Research Papers

Failure Mechanics—Part III: A Call to Service With Solid Mechanics

[+] Author and Article Information
Richard M. Christensen

Professor Research Emeritus
Aeronautics and Astronautics Department,
Stanford University,
Stanford, CA 94305
e-mail: christensen@stanford.edu

This paper is Part III in a series. Part I (Christensen, 2014, “Failure Mechanics—Part 1: The Coordination Between Elasticity Theory and Failure Theory for all Isotropic Materials,” ASME J. Appl. Mech., 81(8), p. 081001) and Part II (Christensen, 2014, “Failure Mechanics—Part II: The Central and Decisive Role of Graphene in Defining the Elastic and Failure Properties for all Isotropic Materials,” ASME J. Appl, Mech., 81(11), p. 111001–1).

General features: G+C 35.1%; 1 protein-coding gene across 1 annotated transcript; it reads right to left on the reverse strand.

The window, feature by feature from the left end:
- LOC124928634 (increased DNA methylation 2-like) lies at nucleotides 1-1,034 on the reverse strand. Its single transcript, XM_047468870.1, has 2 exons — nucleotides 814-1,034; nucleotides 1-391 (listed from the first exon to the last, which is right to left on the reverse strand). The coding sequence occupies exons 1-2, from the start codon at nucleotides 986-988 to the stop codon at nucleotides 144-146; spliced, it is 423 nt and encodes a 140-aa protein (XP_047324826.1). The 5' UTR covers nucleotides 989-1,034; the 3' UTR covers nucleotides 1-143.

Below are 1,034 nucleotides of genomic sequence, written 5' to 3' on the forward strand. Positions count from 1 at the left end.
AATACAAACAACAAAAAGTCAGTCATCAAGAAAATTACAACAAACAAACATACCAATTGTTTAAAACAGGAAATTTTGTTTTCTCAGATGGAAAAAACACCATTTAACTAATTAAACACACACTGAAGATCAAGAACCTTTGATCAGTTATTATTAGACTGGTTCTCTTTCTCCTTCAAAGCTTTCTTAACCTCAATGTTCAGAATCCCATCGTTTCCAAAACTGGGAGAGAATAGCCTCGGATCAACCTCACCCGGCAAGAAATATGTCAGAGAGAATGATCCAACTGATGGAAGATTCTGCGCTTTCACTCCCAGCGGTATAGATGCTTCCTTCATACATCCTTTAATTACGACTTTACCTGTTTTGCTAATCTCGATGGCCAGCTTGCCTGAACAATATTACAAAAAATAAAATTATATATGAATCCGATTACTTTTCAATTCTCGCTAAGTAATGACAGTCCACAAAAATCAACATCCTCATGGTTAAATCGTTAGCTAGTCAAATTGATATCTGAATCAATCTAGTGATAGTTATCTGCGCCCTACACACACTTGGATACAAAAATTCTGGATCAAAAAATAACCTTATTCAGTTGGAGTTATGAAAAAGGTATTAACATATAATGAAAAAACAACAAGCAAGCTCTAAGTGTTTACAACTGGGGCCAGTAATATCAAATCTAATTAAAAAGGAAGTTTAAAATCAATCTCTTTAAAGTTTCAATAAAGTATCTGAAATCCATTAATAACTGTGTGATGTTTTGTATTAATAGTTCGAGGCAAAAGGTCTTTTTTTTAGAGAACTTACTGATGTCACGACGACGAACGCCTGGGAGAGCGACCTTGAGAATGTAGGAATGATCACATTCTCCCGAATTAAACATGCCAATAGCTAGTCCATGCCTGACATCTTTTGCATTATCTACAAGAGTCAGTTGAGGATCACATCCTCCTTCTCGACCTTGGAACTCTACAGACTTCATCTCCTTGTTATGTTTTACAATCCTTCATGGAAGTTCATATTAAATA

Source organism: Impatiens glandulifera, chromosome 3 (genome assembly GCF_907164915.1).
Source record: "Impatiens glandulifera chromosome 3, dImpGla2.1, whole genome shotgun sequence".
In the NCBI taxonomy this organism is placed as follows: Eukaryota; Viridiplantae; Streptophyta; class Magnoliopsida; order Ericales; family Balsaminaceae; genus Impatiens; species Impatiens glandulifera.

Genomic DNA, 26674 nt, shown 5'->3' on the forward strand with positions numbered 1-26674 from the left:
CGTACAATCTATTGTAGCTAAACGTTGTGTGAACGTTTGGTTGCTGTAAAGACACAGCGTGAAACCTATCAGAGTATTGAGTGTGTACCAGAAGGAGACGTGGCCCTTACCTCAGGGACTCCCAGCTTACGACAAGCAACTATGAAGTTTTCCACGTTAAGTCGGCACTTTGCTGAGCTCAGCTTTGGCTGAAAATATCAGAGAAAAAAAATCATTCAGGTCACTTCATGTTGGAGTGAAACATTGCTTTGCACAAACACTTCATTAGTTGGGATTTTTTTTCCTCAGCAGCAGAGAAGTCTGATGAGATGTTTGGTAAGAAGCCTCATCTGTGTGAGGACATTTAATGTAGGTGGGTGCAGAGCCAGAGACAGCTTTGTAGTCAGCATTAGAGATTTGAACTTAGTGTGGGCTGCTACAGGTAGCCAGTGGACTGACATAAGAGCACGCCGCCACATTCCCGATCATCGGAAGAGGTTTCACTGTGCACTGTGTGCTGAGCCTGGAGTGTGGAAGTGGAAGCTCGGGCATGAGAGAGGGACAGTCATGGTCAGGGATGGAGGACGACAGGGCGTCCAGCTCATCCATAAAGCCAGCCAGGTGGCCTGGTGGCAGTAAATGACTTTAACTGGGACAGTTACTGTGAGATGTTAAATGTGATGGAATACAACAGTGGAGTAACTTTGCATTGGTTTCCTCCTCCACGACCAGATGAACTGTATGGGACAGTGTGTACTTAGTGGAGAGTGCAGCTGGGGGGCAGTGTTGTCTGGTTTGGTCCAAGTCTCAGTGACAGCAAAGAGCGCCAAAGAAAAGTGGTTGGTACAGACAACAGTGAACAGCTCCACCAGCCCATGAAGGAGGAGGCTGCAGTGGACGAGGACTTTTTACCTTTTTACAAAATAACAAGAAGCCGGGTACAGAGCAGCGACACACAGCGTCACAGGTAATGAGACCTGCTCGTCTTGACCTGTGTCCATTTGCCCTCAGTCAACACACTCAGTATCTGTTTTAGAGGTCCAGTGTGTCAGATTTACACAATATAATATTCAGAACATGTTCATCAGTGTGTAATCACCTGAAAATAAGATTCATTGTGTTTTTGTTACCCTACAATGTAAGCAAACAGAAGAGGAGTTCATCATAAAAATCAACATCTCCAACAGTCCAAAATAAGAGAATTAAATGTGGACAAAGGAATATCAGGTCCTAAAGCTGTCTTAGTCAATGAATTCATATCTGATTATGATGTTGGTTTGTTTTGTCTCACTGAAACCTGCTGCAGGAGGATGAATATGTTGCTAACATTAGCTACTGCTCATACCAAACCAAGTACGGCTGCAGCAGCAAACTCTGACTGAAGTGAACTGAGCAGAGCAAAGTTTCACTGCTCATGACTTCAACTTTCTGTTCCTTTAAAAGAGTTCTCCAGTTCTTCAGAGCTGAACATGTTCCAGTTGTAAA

Contributed by the Applied Mechanics Division of ASME for publication in the JOURNAL OF APPLIED MECHANICS. Manuscript received February 10, 2015; final manuscript received February 12, 2015; published online February 25, 2015. Editor: Yonggang Huang.

J. Appl. Mech 82(4), 041001 (Apr 01, 2015) (2 pages) Paper No: JAM-15-1077; doi: 10.1115/1.4029829 History: Received February 10, 2015; Revised February 12, 2015; Online February 25, 2015

The case is made for the present and future revitalization of the discipline of materials failure, including needed educational reforms.

Copyright © 2015 by ASME
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